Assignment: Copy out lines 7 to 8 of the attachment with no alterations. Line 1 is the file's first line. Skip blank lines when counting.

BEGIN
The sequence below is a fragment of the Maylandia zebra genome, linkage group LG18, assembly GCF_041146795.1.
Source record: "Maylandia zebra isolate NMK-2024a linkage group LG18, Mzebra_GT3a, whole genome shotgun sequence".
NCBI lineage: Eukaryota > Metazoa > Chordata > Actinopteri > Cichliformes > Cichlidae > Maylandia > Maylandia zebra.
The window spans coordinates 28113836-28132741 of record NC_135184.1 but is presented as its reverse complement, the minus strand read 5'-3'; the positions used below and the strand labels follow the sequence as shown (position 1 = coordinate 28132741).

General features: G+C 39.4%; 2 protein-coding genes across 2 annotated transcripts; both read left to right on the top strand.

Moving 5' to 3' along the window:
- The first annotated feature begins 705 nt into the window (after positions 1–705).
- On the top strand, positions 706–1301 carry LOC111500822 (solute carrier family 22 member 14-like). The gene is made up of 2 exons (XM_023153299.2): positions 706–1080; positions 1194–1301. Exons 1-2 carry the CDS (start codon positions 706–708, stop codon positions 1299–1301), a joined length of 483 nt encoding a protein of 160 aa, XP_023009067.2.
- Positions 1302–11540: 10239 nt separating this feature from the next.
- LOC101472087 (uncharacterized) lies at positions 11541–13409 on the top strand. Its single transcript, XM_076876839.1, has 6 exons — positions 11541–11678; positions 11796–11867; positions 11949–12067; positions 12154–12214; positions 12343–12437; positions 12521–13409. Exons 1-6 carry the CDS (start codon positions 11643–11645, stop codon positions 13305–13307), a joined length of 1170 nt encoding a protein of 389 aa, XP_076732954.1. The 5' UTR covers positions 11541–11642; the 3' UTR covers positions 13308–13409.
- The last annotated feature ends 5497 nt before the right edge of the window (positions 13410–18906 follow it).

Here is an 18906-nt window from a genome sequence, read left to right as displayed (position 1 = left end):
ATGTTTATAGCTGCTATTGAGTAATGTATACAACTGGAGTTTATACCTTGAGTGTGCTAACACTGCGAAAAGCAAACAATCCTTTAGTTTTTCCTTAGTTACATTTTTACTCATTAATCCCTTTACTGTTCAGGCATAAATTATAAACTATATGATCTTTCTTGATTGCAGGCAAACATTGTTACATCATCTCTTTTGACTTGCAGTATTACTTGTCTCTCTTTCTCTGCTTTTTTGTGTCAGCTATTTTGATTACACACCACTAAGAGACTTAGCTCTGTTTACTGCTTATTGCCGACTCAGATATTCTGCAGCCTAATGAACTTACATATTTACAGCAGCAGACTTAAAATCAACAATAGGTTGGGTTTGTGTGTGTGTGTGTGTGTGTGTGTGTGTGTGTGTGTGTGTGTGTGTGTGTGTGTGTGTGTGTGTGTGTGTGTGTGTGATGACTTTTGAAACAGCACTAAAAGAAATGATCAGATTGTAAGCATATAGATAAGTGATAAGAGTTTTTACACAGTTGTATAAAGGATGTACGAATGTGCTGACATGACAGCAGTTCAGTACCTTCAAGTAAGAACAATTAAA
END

- The first annotated feature begins 705 nt into the window (after positions 1–705).
- On the top strand, positions 706–1301 carry LOC111500822 (solute carrier family 22 member 14-like). The gene is made up of 2 exons (XM_023153299.2): positions 706–1080; positions 1194–1301. Exons 1-2 carry the CDS (start codon positions 706–708, stop codon positions 1299–1301), a joined length of 483 nt encoding a protein of 160 aa, XP_023009067.2.